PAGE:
Monday, February 13, 2017
Sunday Drive: Priest River-Peninsula-Style
It felt like a Sunday drive, and, of course, it was. I'm referring to Sunday drives that our family used to take back in the 1950s and early '60s.
I'm sure it was the deer along the roadsides or standing on hillsides in beautifully managed forest settings. At one time, we saw about 8-10 trot cross the road in a single line ahead of us.
Bill suspected that someone in that area probably feeds the deer and that they were maybe headed to the dinner table.
Our family drives "way back when" took us to Montana, where "counting the deer" minimized the possibility of three kids fighting in the back seat of the Ford station wagon. Those trips---always complete with a box of bacon thins to be carefully doled out---usually started around March.
So, yesterday's February trip to the peninsula area of Priest River was a little early for Sunday drives, but the back roads were cleared enough after last week's heavy snow dumps for us to drive through the area northeast of Priest River fairly easily.
Now, getting out of the pickup to take some of those photos was a different story as the ice pack was slick, slick, slick. Some of the scenes were worth taking my life in my hands, though.
The snow is deep in peninsula land, but sights along the Priest River were filled with photogenic opportunities, especially horses hanging out in their fields.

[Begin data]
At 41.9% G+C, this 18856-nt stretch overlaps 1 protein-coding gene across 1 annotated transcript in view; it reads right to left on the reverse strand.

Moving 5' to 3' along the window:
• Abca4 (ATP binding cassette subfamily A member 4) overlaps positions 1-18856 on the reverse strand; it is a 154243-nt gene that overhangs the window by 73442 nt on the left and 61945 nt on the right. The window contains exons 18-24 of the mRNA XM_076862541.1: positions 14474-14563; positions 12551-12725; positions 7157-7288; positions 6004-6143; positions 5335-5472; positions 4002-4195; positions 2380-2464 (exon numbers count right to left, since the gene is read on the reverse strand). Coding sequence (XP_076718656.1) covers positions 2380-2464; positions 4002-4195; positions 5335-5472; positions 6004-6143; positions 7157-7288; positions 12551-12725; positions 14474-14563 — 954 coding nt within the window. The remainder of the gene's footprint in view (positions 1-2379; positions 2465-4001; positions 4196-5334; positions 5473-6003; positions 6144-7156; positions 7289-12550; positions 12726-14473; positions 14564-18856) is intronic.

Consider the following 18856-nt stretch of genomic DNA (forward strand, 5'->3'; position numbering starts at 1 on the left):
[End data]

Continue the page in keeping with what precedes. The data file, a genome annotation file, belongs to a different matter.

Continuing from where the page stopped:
I could not stop clicking at the big chestnut mare taking an afternoon rest under a tree. She's packed, to say the least, and high quality. She wasn't so sure about hanging around for a portrait, but deep snow keeps horses from dashing off through it all.
As an aside, I saw that very situation yesterday morning when I came out of the barn. Lefty was pointed south about ten feet away from the nearest hay pile and not moving. What really concerned me was that he was resting one of his hind legs.
So, I went into the barn yard, carefully made my way through the deep, crusty snow and picked up his leg. No swelling. No wounds. Nothing.
He continued to stand perfectly still for a moment while I kept asking him what was wrong. Finally, apparently feeling confidence that I was there to help, he slowly continued walking. Each time a leg sank deep into the snow.
Lefty was A-OK. He had just started out on a simple journey across his barnyard, only to discover it would be a laborious task. He looped around, came back toward the hay pile and soon resumed eating his breakfast.
Even horses are thinking twice before setting off on a stroll. So, I was able to snap several photos of the pretty chestnut mare and then we moved on.
The Appaloosas standing around their hay pile----remained true to any horse's form by displaying their curiosity as soon as I stepped from the pickup. They even put on a little show with ears up and tails in the air.
Our Sunday drive brought back lots of nostalgia for me, and have a load of that packed in my mind along with the photos---it was a great trip.
I'm really looking forward to this next week's Sunday drive which is sure to be equally loaded with nostalgia and probably even another horse or two. Stay tuned.
In the meantime, Happy Monday. It's a beautiful day in the neighborhood.